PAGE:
Girlhood in Transition: Girls’ Shipboard Diaries on Journeys to New Zealand, 1879-1881

Lilja Sautter


Nineteenth-century girlhood was imagined as a decisive period of liminality: distinct from both childhood and adulthood, it shaped the womanhood that followed it. Shipboard diaries written by emigrants engage with a similar period of transformation. Discussing three diaries written by girls en route from Scotland and Ireland to New Zealand, this essay explores how the liminality of girlhood and the liminality of the emigrant voyage are intertwined. While narrating a spatial and temporal transition, the three texts also negotiate a transformation in the concept of girlhood: the notion of the ideal colonial girl as brave, resourceful and hardworking developed traditional British expectations of women as responsible for the domestic sphere and as upholders of morals. Whereas two of the diarists stress qualities such as bravery, a sense of adventure, and good health, the third diarists focuses on a more traditional concept of girls as pure and virtuous. The texts’ adherence to and departures from the genre conventions of shipboard diaries emphasise the liminality of the journey, mirroring the transformative potential of new notions of girlhood.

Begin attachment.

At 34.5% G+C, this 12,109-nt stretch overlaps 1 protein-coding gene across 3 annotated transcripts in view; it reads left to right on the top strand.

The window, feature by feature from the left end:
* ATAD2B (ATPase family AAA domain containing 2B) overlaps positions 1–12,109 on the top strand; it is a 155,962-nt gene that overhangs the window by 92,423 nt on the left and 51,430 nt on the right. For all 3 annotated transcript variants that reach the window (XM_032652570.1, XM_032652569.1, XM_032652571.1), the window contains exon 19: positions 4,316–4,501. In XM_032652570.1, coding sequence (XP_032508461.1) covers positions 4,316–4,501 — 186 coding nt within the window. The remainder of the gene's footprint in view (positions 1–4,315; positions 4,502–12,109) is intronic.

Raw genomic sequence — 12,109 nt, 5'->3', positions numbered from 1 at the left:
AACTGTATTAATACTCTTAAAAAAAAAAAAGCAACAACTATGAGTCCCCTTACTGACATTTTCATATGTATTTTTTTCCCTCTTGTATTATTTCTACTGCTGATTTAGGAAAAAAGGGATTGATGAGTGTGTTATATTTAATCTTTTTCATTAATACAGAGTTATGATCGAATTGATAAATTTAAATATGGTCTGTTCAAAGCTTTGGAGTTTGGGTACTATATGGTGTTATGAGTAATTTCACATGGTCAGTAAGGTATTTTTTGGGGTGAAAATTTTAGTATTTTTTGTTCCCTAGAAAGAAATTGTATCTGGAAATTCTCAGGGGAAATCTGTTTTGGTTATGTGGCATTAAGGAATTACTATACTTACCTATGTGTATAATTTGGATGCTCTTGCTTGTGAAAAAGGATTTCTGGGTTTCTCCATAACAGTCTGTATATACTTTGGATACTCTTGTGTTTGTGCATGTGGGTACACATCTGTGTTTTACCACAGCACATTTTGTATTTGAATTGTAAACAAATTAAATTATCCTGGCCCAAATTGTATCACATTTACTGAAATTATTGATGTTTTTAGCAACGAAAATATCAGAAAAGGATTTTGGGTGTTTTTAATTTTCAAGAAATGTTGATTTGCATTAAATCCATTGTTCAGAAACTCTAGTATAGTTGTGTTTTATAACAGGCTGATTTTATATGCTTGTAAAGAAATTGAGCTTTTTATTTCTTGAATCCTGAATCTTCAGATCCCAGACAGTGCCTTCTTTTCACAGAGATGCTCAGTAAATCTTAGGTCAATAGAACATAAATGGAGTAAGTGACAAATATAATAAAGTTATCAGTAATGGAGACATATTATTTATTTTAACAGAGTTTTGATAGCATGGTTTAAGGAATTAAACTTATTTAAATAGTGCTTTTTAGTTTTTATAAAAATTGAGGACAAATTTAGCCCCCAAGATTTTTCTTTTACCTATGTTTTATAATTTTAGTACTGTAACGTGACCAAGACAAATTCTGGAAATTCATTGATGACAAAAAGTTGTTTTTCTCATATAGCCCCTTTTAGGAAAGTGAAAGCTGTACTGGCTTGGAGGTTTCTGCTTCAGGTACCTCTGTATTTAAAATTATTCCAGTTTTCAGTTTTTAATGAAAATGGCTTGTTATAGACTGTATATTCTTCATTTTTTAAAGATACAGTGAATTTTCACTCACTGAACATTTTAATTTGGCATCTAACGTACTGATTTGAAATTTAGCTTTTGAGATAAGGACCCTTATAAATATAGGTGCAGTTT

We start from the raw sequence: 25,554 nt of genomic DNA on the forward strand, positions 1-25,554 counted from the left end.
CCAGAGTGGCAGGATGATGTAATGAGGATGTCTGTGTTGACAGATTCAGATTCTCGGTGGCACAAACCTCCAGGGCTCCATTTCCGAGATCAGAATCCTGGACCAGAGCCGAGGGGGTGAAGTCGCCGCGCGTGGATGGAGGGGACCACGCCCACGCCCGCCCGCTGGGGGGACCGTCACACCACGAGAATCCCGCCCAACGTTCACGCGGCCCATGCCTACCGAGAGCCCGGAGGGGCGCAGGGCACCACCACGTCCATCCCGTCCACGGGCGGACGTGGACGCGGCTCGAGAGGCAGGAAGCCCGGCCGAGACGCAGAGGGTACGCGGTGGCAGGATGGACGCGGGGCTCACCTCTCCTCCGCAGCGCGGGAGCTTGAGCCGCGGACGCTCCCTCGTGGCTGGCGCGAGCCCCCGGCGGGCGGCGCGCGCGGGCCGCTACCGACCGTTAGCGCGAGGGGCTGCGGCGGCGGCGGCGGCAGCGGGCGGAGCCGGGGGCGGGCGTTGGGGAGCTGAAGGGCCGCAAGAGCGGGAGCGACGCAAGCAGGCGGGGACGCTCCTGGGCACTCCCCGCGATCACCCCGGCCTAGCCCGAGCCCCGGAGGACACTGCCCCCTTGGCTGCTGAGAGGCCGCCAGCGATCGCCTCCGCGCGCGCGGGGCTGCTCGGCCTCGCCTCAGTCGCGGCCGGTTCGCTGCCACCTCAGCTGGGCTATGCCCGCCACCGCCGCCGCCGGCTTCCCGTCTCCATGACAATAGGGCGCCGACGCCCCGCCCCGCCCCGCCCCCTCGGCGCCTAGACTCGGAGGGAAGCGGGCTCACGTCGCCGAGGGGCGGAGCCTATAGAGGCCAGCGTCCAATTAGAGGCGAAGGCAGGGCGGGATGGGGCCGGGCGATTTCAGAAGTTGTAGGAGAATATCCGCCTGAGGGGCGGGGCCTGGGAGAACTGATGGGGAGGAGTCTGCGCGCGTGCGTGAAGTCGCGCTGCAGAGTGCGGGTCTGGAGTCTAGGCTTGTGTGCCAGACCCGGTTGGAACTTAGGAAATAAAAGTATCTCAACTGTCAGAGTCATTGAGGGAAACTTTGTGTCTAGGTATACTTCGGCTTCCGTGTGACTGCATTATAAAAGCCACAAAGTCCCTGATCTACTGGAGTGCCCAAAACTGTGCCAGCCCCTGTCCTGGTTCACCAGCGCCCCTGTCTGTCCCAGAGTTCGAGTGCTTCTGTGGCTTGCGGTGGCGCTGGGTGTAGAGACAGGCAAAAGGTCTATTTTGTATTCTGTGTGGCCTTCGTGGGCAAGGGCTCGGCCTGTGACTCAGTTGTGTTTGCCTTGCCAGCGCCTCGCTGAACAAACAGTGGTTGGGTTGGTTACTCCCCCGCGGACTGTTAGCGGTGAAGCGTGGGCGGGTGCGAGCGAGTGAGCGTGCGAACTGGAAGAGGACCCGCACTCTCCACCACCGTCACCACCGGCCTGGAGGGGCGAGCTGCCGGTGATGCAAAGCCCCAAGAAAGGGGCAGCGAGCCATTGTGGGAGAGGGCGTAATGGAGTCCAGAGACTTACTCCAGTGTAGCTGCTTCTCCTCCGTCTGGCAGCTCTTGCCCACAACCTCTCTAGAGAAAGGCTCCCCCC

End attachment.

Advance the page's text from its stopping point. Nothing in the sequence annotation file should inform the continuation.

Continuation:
girl; New Zealand; emigration; diaries

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